Being a turtle doesn’t help agriculture


As I sat in the Columbiana County Commissioners’ meeting last week, listening to more than a half dozen farmers express support for the county’s proposed additional .5 percent sales tax on the May ballot, I thought to myself, “They don’t have a clue.”

The commissioners, that is, not the farmers.

They don’t have a clue what it’s like to face the impending environmental regulations with little financial assistance to implement practices that benefit the whole community. They don’t have a clue what it’s like for profit to hinge on the weather, or for your dairy herd’s future to hinge on whether you get more heifer than bull calves. They don’t have a clue that many farmers work off the farm, burning their candle at both ends, to make ends meet or to be able to provide health insurance for their families. And they really don’t have a clue just how vital the agriculture industry – an often invisible segment – is to the state’s economy and how it contributes to the region’s open spaces and quality of life.

To be fair, we really don’t have a clue about the regulations and frustrations facing county governments, either, but that’s fodder for another column.

Agriculture, like many industries, is interwoven into many allied sectors and economies. Policies that affect agriculture affect rural communities, rural economies, rural schools. Just this week I heard on the radio the saying that “as the crushed stone industry goes, so goes the nation,” and I’ve heard local businessmen saying the same thing about agriculture.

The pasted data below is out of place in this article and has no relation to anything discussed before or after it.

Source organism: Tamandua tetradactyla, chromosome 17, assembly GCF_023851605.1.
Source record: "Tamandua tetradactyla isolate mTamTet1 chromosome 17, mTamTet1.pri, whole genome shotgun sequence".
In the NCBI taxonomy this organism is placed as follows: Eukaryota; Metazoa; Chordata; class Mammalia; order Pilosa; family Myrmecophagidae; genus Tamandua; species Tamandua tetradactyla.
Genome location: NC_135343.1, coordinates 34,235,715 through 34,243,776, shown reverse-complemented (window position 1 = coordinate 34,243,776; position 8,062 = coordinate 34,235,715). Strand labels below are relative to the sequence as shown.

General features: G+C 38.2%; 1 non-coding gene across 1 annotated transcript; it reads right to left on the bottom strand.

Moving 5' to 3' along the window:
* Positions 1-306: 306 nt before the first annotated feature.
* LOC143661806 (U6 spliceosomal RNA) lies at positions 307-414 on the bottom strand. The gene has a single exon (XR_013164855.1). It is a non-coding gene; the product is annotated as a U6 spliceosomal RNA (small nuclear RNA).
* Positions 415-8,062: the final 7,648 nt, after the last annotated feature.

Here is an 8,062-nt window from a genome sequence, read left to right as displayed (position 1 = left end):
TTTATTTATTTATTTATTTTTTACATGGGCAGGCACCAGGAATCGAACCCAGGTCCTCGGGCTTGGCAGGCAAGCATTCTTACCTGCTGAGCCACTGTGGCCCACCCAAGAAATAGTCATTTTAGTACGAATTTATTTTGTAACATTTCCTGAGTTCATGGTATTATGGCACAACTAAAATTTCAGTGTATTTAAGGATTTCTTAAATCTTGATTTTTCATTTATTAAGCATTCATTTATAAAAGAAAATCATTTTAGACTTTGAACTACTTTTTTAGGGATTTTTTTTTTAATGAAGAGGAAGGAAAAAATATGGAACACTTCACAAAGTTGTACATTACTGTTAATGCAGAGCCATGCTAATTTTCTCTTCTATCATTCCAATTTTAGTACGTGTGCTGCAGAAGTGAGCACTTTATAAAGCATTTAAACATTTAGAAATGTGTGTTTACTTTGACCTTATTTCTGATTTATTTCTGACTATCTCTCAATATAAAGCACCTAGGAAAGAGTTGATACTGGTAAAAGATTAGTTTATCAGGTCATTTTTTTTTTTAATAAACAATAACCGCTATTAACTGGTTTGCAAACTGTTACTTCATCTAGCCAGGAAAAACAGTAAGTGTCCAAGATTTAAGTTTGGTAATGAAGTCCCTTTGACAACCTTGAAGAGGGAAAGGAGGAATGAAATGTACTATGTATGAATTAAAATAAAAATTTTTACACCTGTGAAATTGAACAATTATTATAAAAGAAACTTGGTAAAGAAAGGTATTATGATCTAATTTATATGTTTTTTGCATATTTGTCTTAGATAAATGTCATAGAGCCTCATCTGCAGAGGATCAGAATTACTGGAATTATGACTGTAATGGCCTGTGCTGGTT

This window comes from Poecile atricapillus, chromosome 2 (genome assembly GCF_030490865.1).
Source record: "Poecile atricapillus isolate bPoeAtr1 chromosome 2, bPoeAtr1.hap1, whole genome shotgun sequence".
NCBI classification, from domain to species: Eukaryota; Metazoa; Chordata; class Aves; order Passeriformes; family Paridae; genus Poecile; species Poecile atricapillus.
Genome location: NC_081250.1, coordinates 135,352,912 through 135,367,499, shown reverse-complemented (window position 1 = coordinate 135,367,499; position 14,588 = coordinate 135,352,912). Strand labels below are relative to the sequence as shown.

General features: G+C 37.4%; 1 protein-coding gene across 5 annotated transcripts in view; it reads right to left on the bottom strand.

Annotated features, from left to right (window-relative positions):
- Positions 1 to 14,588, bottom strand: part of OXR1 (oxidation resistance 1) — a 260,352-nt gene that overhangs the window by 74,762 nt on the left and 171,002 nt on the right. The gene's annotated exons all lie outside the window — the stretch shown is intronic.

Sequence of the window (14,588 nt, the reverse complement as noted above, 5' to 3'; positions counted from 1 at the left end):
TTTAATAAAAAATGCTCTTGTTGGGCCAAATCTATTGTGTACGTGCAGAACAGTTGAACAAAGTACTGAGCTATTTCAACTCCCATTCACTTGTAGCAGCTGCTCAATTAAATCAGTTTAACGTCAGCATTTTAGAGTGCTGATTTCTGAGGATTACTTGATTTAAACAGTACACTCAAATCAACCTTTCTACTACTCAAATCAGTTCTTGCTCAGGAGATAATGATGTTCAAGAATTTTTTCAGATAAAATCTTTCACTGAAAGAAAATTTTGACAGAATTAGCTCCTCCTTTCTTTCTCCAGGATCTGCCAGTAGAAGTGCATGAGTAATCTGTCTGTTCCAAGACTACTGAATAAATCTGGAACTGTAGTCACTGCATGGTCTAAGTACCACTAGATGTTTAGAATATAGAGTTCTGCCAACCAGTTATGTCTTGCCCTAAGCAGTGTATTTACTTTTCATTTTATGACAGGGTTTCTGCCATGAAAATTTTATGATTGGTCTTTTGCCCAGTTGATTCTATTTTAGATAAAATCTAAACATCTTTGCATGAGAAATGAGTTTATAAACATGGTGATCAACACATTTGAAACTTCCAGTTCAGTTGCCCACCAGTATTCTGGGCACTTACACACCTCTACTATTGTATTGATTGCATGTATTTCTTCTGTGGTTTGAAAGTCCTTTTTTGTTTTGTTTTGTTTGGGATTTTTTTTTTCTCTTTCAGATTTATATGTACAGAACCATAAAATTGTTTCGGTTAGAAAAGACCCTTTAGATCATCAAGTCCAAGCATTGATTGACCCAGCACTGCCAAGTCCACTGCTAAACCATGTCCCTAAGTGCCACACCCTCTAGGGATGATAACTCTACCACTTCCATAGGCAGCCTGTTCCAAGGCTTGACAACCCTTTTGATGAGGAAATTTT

Farmers love being independent. They love to set their own hours, chart their own course and do what they want to do. They’ve developed a thick shell like a turtle to ward off distractions of the outside world. Slow and steady wins the race.

I’m not advocating being like the fable’s rabbit, which scampered to a big lead and then faltered. But I do think the seven farmers who took time from their hectic farm schedules to go to a county courthouse last week were coming out of their shells.

This coalition of cattle producers, crop farmers and fruit growers came together because they saw a need: Someone needs to speak out for OSU Extension in Columbiana County. But they also quickly realized that extension depends on the commissioners for local funding, and if the local funding isn’t there, commissioners can’t fund the extension office, period. They were willing to take a stand in support of a tax. Gasp!

No one will grasp the broad economic and social significance of agriculture to your community unless you take the time to tell them.

It’s no time to be a turtle.


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